Does our approach on the linking rules support the policy intention of providing continued support to those with a long term condition which can fluctuate or deteriorate in the most reasonable and effective way? If you don’t agree, please tell us why and what an alternative approach could be?
People aged 65 or over
3.10 As for DLA, Personal Independence Payment will allow a claimant to continue to receive their existing award for as long as they satisfy the entitlement conditions, regardless of any upper age limit9 (see paragraphs 4.2 to 4.7). Renewal claims on fixed term awards which expire after someone reaches the upper age limit will also be permitted to allow someone to continue receiving Personal Independence Payment where they satisfy the entitlement conditions.
3.11 Where someone in receipt of DLA after the age of 65 loses entitlement to the benefit, perhaps because their condition has improved or they have submitted a renewal claim late, linking rules allow for a new claim to be made for DLA within one year of the expiry of the old claim. Such a claim allows for an individual to re-establish entitlement to either component of DLA they were receiving before, or to establish a new entitlement to the middle or highest rate care component, but does not allow for a new or higher entitlement to the mobility component. Where someone establishes entitlement to a previously received component they do not have to satisfy a qualifying period.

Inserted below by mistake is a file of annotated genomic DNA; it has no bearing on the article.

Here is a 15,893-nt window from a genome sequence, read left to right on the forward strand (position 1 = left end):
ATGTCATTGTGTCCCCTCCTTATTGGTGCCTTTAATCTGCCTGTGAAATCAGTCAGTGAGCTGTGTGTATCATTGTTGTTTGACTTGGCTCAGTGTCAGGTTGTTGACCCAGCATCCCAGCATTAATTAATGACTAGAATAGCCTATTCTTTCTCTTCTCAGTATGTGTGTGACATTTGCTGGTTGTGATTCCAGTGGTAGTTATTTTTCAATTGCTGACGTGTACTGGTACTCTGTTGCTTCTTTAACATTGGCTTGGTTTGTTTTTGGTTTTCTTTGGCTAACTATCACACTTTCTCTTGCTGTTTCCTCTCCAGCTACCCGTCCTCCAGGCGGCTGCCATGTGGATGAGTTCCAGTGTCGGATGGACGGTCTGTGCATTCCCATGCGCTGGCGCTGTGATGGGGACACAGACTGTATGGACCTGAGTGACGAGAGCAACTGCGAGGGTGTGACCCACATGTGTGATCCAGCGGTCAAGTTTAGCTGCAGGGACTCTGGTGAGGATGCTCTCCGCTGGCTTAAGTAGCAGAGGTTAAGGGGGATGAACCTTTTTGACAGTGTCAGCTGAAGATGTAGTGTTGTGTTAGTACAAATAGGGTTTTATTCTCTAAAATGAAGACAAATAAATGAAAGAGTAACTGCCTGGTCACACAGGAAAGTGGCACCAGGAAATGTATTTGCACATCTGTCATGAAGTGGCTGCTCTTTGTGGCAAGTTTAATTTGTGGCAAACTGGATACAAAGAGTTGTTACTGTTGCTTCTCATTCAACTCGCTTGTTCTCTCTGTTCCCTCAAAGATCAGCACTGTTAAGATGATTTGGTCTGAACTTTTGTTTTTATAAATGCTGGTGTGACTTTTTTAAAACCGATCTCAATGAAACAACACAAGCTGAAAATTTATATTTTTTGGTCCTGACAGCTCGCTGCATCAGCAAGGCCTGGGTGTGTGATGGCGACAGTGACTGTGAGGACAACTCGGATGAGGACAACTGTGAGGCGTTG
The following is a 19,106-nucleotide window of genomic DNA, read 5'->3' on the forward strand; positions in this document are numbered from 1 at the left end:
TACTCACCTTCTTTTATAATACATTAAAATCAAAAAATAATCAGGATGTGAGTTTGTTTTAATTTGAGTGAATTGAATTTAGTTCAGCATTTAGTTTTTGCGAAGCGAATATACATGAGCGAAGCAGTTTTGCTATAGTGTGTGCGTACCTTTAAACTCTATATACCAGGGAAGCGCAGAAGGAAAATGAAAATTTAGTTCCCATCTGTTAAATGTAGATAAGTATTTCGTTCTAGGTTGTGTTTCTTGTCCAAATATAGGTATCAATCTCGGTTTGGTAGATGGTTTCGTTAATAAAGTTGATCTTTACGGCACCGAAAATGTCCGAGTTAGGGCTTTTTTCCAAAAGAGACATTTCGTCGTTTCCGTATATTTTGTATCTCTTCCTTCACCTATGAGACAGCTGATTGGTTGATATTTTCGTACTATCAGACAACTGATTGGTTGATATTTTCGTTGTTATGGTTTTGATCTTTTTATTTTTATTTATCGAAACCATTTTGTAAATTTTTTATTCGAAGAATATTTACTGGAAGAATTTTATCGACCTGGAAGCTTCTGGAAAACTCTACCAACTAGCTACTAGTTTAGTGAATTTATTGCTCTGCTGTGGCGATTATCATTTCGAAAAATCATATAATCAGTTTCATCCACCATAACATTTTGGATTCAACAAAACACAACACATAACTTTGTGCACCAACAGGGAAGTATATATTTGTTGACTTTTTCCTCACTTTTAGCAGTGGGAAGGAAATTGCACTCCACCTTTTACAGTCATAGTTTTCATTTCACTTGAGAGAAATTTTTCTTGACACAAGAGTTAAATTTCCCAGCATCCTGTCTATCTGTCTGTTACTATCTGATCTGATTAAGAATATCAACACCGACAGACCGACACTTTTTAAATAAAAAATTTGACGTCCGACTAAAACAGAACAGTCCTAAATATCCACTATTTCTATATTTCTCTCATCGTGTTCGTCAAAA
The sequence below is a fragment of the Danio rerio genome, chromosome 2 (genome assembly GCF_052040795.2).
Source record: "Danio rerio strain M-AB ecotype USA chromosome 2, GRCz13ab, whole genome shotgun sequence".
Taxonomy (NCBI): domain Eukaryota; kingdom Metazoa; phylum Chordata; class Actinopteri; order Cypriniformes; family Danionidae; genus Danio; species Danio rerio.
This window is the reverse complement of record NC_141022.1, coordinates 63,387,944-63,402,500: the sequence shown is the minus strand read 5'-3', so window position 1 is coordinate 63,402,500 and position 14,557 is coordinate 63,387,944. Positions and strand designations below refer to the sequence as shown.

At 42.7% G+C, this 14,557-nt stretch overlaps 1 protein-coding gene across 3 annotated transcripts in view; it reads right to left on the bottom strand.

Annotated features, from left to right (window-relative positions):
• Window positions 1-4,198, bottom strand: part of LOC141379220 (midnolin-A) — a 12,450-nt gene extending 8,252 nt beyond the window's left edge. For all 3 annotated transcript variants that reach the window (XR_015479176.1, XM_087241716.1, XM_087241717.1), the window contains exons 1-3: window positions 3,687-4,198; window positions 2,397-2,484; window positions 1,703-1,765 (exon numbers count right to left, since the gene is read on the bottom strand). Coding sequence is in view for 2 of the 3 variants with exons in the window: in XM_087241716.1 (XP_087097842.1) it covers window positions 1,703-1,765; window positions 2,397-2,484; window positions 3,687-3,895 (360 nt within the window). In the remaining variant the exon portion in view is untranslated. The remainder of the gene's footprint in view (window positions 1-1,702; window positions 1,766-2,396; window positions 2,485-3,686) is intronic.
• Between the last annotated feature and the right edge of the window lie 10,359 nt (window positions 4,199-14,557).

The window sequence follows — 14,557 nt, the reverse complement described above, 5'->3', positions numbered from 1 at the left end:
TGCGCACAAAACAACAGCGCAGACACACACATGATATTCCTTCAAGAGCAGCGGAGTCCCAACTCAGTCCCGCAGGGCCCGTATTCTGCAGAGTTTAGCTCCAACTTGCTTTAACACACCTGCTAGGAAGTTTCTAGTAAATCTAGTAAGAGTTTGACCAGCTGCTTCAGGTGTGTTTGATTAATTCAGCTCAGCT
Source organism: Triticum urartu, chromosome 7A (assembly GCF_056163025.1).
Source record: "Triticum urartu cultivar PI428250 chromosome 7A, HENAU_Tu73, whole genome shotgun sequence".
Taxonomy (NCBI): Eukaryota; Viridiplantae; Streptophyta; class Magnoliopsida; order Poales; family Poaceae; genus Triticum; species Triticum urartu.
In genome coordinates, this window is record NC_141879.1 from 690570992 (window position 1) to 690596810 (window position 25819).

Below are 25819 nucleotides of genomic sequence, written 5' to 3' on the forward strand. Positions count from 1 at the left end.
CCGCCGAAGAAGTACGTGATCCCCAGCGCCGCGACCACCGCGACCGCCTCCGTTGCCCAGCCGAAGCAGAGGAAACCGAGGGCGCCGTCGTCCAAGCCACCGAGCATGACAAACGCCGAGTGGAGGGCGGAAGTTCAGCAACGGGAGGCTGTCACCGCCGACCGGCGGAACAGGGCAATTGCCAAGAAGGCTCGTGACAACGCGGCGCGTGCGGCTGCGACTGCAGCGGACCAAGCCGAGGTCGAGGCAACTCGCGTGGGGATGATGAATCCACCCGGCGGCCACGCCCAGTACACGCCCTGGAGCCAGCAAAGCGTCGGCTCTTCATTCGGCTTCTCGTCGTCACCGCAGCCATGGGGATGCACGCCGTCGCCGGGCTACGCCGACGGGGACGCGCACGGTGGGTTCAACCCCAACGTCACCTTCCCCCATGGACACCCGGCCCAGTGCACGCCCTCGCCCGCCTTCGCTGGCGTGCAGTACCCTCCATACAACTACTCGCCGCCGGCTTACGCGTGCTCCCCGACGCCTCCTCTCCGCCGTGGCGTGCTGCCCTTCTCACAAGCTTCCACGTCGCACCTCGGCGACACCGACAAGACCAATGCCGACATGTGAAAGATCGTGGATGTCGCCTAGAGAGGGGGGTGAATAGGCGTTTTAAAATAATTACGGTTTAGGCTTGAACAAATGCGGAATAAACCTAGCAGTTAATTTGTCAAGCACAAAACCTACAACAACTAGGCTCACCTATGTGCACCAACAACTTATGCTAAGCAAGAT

3.12 Under the regulation-making powers we have at section 83(3) of the Act we intend to broadly follow those rules but with the exception that a linked claim to Personal Independence Payment received after the upper age limit has been reached must be on the basis of a similar condition or range of conditions that gave rise to a previous entitlement. As with our proposals on people of working age (above)¸ in such circumstances any component previously received would not be subject to the qualifying period. This arrangement would more closely align the linking rules across all ages.